The plan comes as a divided nation is in the grip of the pandemic’s most dangerous wave yet. So far, more than 385,000 people have died of Covid-19 in the U.S. And government numbers out Thursday reported a jump in weekly unemployment claims, to 965,000, a sign that rising infections are forcing businesses to cut back and lay off workers.
Under Biden's multipronged strategy, about $400 billion would go directly to combating the pandemic, while the rest is focused on economic relief and aid to states and localities.
About $20 billion would be allocated for a more disciplined focus on vaccination, on top of some $8 billion already approved by Congress. Biden has called for setting up mass vaccination centers and sending mobile units to hard-to-reach areas.
The plan provides $50 billion to expand testing, which is seen as key to reopening most schools by the end of the new administration's first 100 days. About $130 billion would be allocated to help schools reopen without risking further contagion.
The plan would fund the hiring of 100,000 public health workers, to focus on encouraging people to get vaccinated and on tracing the contacts of those infected with the coronavirus.
There's also a proposal to boost investment in genetic sequencing, to help track new virus strains including the more contagious variants identified in the United Kingdom and South Africa.
Throughout the plan, there's a focus on ensuring that minority communities that have borne the brunt of the pandemic are not shortchanged on vaccines and treatments, aides said.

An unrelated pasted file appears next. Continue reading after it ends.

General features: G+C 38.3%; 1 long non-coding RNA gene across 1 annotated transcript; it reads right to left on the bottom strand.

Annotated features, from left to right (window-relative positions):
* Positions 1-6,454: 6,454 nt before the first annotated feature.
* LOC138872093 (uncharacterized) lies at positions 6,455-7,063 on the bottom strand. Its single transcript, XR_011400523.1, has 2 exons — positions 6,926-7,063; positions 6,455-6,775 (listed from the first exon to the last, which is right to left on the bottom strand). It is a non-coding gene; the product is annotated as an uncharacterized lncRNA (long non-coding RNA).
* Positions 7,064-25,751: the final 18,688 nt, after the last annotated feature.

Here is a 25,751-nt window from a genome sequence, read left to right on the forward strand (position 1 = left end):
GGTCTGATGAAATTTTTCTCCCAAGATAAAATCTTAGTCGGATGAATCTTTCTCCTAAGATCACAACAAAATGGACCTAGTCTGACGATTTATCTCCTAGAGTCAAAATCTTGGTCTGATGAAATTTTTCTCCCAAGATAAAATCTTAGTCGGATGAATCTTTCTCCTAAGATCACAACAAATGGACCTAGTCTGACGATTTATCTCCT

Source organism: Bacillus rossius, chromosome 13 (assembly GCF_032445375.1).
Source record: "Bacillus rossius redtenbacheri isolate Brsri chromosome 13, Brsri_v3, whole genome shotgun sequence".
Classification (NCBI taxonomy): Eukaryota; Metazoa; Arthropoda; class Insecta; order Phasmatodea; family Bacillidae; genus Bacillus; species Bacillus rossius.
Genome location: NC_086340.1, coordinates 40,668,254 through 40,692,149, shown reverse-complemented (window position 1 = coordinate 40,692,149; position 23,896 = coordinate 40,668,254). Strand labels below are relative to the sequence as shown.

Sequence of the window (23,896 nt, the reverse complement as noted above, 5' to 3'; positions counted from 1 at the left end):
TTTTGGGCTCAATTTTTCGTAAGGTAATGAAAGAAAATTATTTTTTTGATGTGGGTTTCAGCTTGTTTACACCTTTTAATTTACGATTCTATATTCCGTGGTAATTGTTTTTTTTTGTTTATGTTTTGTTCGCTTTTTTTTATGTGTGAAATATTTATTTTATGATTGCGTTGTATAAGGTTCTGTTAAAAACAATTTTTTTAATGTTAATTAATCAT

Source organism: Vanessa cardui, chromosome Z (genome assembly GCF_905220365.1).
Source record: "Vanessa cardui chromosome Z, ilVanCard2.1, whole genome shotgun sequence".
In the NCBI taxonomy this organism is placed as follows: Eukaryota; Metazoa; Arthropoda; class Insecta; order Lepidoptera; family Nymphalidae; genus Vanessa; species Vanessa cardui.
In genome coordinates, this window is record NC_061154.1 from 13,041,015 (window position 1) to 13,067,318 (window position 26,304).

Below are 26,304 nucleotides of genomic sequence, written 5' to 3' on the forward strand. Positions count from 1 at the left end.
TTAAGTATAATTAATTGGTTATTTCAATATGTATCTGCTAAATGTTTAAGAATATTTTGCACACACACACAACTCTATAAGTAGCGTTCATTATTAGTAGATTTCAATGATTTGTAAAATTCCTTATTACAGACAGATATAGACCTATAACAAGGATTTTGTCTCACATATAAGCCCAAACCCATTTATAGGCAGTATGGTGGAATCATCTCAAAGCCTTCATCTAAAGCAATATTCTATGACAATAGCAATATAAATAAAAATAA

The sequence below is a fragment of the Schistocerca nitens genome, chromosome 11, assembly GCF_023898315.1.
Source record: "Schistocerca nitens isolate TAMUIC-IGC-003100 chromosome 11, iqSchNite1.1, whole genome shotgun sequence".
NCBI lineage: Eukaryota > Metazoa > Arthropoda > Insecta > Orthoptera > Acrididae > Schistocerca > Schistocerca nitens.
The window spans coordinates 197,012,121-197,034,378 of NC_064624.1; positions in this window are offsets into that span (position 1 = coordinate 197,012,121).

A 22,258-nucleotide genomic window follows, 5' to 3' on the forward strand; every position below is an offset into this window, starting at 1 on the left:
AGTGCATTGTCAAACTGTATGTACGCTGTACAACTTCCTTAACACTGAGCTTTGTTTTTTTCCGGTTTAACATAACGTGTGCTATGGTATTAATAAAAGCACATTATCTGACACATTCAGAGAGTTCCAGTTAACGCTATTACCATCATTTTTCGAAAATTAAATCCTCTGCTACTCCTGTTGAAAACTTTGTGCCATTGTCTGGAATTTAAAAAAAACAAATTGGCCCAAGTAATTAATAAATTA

With the new proposals comes a call to redouble efforts on the basics.
Biden is asking Americans to override their sense of pandemic fatigue and recommit to wearing masks, practicing social distancing and avoiding indoor gatherings, particularly larger ones. It's still the surest way to slow the Covid-19 wave, with more than 4,400 deaths reported just on Tuesday.
Biden's biggest challenge will be to “win the hearts and minds of the American people to follow his lead,” said Dr. Leana Wen, a public health expert and emergency physician.
With the backing of Congress and the expertise of private and government scientists, the Trump administration has delivered two highly effective vaccines and more are on the way. Yet a month after the first shots were given, the nation's vaccination campaign is off to a slow start with about 10.3 million people getting the first of two shots, although more than 29 million doses have been delivered.
Biden believes the key to speeding that up lies not only in delivering more vaccine but also in working closely with states and local communities to get shots into the arms of more people. The Trump administration provided the vaccine to states and set guidelines for who should get priority for shots, but largely left it up to state and local officials to organize their vaccination campaigns.